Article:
Day 1. The Intensity
I have arrived. I have finally finally arrived.. And I am almost crying and shivering sitting on this gigantic bed that was probably designed for another species. Or maybe I just got used to sleeping on the tiniest bed in the world and now a king size bed seems like utmost luxury.
I am surrounded by a palette that flaunts a multitude of colours in this beautiful little clay house. A strange and unexpected collision of cultures and eclectic mix of styles, a shockingly harmonious cocktail of contrasting flavours and fragrances and tastes and colours, a truly unexpected surprise for my Western tastebuds. Here the Muslim traditions meet the Berber ones and the French aftertaste is still lingering on; everything seems in its right place. Here in this clay and stone oasis at an altitude of 700 meters, February night is greeting me with a chilly yet welcoming breeze, the handmade lanterns are drawing intricate shadows on the walls, creating a story that only comes alive at nighttime, and the wood in the fireplace is ready to be lit up to heat up the clay walls of my little palace.
I see all of this beauty with completely new eyes. Maybe it’s because I’ve never been to the African continent before, maybe because just a few hours ago I didn’t know whether I’m going to make it.
A mere few hours ago, as our pilot announced that we are starting our descent, a strange piercing pain sharply announced its presence just behind my eye and in a matter of seconds, grew in intensity to the point that I was losing my consciousness.. I got myself together and what was left of my strength, urged me to ask the flight attendant to assist me should I lose it before we land..
The noises, the passengers, the announcements and the air pressure all mixed up in a strange haze. I remember a concerned look of a man sitting across the aisle and then my new companion leading me to the emergency room. And then the bright lights blinding the sensitised eyes and doctor on duty taking tests and still unable to explain what just happened inside my head.
The driver was still waiting for me when I eventually made it to the meeting point. After briefly greeting me in French and mentioning that he was worried, he quickly picked up my small bag and we left. In an hour or so, the intensity of my pain started to subside, it was gradually letting go of its grip and my mind was finally re-claiming the clarity, yet there was still a soft pulsation behind the eye socket as a reminder of something intense. And now, after what could have been a stroke, just sitting on this bed and still being able to perceive and discern the physical reality again seems like a precious gift, like a second chance I’ve been given to walk this earth in a human form. A transient, temporary body is still mine to rent for a while and I have shivers on my back as I realize over and over again how amazing this journey is.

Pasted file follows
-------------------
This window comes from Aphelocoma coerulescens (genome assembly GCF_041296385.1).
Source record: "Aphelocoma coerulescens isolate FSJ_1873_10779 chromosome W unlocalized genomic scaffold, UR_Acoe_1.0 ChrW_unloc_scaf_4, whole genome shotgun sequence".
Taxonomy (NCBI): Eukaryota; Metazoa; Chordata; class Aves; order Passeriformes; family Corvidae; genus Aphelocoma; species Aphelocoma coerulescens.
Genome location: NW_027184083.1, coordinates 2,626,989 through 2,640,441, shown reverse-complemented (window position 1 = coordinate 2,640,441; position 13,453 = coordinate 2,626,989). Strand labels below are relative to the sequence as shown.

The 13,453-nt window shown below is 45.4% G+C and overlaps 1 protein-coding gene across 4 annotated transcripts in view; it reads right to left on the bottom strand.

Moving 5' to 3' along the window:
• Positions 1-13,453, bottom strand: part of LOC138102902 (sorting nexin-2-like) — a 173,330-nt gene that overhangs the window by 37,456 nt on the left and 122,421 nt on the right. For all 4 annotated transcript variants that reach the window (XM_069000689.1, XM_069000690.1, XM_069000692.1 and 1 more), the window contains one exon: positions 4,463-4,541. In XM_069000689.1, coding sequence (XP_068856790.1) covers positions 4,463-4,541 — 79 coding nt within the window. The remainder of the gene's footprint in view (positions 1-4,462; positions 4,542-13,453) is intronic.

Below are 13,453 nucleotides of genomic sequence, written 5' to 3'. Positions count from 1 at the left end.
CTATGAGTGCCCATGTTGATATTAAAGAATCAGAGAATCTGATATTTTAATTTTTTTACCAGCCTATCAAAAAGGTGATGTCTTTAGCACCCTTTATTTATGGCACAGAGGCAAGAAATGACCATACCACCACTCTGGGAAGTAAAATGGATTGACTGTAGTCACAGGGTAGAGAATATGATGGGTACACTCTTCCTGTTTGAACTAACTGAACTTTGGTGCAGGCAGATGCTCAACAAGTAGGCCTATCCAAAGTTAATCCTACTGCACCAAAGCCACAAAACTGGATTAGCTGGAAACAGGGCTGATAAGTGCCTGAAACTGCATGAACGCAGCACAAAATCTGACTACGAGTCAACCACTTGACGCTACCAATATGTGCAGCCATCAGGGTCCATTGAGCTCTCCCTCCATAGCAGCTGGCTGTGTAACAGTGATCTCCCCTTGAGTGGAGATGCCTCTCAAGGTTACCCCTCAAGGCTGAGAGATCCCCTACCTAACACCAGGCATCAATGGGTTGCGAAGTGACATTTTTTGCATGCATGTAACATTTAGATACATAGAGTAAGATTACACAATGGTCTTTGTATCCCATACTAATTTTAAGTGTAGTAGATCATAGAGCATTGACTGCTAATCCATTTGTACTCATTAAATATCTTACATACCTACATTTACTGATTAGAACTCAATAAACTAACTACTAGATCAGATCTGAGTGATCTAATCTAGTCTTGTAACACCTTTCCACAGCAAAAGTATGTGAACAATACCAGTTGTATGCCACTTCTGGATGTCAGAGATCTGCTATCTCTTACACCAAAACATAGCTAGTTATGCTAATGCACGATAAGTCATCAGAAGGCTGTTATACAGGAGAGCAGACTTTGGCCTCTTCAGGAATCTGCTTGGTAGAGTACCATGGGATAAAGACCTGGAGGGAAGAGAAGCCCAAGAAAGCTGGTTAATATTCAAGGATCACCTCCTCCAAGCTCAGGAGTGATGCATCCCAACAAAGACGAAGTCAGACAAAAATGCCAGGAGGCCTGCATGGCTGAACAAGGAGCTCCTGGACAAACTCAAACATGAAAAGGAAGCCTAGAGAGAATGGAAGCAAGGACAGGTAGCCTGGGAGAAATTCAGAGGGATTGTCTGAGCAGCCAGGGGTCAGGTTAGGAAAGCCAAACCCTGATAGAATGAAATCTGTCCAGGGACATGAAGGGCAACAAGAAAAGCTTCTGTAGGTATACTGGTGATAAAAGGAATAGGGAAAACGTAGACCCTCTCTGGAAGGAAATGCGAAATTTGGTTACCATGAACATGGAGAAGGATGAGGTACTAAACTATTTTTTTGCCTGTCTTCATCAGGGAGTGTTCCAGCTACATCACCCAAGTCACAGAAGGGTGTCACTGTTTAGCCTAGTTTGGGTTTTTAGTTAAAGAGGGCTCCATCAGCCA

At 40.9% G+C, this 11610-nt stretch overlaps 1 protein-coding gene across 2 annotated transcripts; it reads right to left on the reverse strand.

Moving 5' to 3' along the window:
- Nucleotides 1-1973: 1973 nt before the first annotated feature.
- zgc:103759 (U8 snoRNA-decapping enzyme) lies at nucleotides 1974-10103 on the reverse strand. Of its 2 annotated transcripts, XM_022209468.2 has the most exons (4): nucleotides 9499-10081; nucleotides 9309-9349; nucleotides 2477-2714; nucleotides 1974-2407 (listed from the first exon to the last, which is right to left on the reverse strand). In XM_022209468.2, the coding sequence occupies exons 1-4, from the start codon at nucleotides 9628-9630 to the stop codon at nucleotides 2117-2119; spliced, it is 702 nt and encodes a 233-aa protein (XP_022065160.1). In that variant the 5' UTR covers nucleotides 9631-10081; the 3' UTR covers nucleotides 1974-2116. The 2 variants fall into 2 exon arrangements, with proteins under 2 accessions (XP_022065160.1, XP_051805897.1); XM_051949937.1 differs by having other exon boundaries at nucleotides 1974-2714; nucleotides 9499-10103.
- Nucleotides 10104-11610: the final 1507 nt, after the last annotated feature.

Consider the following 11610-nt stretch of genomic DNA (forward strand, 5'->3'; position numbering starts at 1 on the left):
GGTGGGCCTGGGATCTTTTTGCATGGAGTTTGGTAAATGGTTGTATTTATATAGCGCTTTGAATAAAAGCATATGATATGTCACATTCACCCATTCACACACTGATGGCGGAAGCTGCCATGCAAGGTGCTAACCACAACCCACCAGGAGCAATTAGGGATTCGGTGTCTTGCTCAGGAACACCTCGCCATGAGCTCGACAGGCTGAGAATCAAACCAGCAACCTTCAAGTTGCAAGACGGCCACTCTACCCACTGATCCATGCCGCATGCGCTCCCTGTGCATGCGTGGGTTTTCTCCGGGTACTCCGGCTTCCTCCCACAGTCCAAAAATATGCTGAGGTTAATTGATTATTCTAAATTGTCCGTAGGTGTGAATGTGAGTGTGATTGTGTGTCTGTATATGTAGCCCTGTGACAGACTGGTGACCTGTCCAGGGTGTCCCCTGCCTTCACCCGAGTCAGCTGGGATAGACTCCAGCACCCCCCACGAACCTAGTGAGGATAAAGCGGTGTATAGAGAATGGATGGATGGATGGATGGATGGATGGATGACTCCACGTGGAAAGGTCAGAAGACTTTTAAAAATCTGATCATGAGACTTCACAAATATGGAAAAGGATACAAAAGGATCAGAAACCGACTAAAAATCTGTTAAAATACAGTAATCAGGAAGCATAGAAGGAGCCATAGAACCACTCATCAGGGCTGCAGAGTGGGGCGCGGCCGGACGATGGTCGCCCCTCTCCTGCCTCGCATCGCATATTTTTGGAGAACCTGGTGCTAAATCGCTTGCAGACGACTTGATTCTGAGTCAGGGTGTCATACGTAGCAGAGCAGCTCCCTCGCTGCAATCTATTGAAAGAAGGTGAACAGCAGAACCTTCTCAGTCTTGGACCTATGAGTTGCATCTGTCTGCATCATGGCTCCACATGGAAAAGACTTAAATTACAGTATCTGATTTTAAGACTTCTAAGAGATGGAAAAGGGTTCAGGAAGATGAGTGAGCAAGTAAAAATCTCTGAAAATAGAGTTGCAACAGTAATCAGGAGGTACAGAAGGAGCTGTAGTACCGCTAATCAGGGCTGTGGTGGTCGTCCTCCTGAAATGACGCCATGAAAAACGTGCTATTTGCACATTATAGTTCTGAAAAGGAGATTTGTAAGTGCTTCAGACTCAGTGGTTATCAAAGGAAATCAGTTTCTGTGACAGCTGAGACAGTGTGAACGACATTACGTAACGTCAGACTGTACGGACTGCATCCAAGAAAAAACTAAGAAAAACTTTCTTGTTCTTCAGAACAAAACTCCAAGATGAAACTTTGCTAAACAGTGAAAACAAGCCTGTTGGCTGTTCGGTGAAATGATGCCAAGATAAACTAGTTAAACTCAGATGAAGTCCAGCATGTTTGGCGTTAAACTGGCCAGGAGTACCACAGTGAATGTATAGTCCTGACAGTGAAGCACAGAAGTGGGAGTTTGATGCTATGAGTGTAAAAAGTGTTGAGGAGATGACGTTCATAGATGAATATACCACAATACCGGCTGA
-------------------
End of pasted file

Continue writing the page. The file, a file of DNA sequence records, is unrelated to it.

Imagine starting your day rolling out of bed and into stunning yoga room with warm floors and a gigantic window overlooking the water. Beginning to awaken with yoga while the sky is lighting up and by the time you’re finishing the practice with a meditation, the sun has risen over the lagoon colouring the horizon with shades of apricot and pink and it’s time to get some breakfast and head outside to enjoy the crispy fresh air, the volcanoes all around and your morning dip in the hot springs. That’s exactly why I can’t get enough of this beautiful part of the world
This retreat will leave you feeling renewed, rejuvenated and glowing. One of the most otherworldly locations imaginable featuring healing hot springs and a stunning yoga space couldn’t be a better setting for a practice of yoga and deep meditation. For the third time, I am offering delicious yoga and meditation classes at the Lagoon to purify, strengthen and balance your mind, body and spirit.
Typical day starts with morning yoga class from 8-9.30am, continues with breakfast, morning dipping in the lagoon, yoga nidra deep relaxation on some of the days, delicious lunch at the restaurant, free time to hike, enjoy the big lagoon, all the saunas and the waterfall or just relax, afternoon yoga/meditation practice and open evening.